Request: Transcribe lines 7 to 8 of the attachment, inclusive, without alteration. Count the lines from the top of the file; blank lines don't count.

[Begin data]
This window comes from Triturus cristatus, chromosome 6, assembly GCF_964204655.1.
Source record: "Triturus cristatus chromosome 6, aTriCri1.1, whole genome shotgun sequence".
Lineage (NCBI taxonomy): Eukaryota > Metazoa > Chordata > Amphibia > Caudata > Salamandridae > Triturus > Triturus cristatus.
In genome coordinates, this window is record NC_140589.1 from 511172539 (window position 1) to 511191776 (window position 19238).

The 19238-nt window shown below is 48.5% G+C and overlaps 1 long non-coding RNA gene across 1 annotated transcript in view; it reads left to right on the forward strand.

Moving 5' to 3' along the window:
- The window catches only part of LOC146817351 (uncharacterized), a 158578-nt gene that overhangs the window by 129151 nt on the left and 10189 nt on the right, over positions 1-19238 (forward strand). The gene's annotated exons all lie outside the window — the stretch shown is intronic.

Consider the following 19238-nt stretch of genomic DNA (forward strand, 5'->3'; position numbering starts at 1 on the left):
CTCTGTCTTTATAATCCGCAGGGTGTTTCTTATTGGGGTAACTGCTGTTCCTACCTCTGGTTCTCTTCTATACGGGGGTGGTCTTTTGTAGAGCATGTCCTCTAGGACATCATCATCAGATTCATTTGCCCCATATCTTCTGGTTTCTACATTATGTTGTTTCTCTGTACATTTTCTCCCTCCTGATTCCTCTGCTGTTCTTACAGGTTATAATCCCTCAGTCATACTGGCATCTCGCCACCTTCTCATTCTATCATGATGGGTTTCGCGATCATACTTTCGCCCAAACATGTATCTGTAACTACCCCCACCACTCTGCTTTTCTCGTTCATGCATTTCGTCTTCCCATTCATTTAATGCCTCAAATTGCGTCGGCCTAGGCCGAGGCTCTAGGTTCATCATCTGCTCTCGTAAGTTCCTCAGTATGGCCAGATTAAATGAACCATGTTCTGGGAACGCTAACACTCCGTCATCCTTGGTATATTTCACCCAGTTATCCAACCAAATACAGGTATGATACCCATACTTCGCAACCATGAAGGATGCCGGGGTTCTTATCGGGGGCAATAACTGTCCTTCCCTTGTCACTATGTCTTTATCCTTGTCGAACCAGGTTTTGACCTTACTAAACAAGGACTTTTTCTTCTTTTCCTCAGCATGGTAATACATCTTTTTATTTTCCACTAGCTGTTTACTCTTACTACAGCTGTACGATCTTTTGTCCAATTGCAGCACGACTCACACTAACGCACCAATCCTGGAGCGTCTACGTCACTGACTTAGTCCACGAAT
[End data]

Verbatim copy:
- The window catches only part of LOC146817351 (uncharacterized), a 158578-nt gene that overhangs the window by 129151 nt on the left and 10189 nt on the right, over positions 1-19238 (forward strand). The gene's annotated exons all lie outside the window — the stretch shown is intronic.

Consider the following 19238-nt stretch of genomic DNA (forward strand, 5'->3'; position numbering starts at 1 on the left):